regaining footholds in international trade, technology, information sharing, and study
 
abroad. This has led to a demand for English language and business English instruction
 
reflected in the fact that 75% of all students choose it as their first foreign language.
 
Because of this extraordinary demand, and because Russian teachers of English have
 
been isolated from native speakers, there is a need for assistance in teaching English.
 
Volunteers who do not have teaching credentials or teaching experience feel at a
 
disadvantage among their host country teaching colleagues. Russia training strains to
 
overcome the discrepancy between the training and experience of Russian teachers of
 
English and the training and experience of TEFL Volunteers.
 
  
Currently, 81% of the Volunteers in both Russia program assignments concentrate on
+
During pre-service training, you will be given basic medical training and information. You are expected to practice preventive healthcare and to take responsibility for your own health by adhering to all medical policies. As a trainee, you are required to attend all medical sessions. The topics include preventive health measures and minor and major medical issues that Volunteers may encounter while in Guatemala.  Sexual health and harassment, nutrition, mental health, and safety issues are also covered.  
Teaching English as a Foreign Language (TEFL). See Table 1. The Russia West
 
Volunteers are assigned to TEFL projects and business education. In the Russia East program, Volunteers are assigned to TEFL—two Volunteers remain in an environment
 
project and two in business education. Both the business education and the environment
 
projects in the Russia East program have had their last Volunteer input.
 
Russia TEFL Volunteers teach at several levels of the Russian educational system.
 
Volunteers with credentials are assigned to pedagogical institutes for teacher training,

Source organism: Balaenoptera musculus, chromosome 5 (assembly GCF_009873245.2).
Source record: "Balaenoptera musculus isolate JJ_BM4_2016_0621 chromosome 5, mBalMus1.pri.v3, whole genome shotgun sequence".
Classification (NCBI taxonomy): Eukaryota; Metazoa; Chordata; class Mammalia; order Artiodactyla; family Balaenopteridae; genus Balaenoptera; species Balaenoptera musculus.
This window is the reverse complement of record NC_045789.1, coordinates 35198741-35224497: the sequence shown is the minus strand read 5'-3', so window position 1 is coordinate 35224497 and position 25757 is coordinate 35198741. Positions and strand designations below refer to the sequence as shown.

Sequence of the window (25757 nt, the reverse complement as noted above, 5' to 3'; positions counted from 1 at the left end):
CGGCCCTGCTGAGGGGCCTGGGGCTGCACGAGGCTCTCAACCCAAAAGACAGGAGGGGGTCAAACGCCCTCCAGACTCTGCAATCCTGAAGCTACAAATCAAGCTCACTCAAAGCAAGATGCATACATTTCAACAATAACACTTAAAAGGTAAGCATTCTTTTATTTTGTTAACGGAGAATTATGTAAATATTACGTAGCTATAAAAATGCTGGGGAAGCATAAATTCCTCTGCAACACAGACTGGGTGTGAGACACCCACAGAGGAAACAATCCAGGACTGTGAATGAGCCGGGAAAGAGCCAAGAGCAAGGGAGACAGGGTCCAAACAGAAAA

Volunteers with advanced degrees go to universities, and most Volunteers go to
 
secondary schools or to “colleges” or technical schools. A few Volunteers work in
 
primary schools in order to have a full teaching schedule. Most of the teacher training,
 
university, and secondary school assignments are in urban centers, but Volunteers who
 
teach at some secondary schools and the primary level may be assigned to more rural
 
settings. In the Russia West program, Volunteers with a business background are
 
assigned to teach business English at universities or at the technical colleges.
 
Providing support is logistically difficult in Russia. In the 1998 PPA Worldwide Survey,
 
53% of the Russia East Volunteers and 69% of the Russia West Volunteers reported that
 
it took 10 or more hours to travel to their Peace Corps office; 35% of Volunteers in the
 
EMA region and 26% of Volunteers worldwide reported 10 or more hours to reach their
 
Peace Corps offices. In some instances, communication is unavailable, difficult, or
 
requires travel to a larger urban center. Email capabilities are available to most of the
 
Volunteers assigned to urban or regional centers, but not to Volunteers in the smaller
 
rural or village sites. Both posts plan to place more Volunteer in smaller cities and rural
 
areas, so the staff must adjust the site selection and development process and Volunteer
 
support accordingly.
 
  
 +
====Safety Training====
  
 +
During the safety training sessions, you will learn how to adopt a lifestyle that reduces risk in your home, at work, and during your travels. You will also learn appropriate, effective strategies for coping with unwanted attention and about your individual responsibility for promoting safety throughout your service.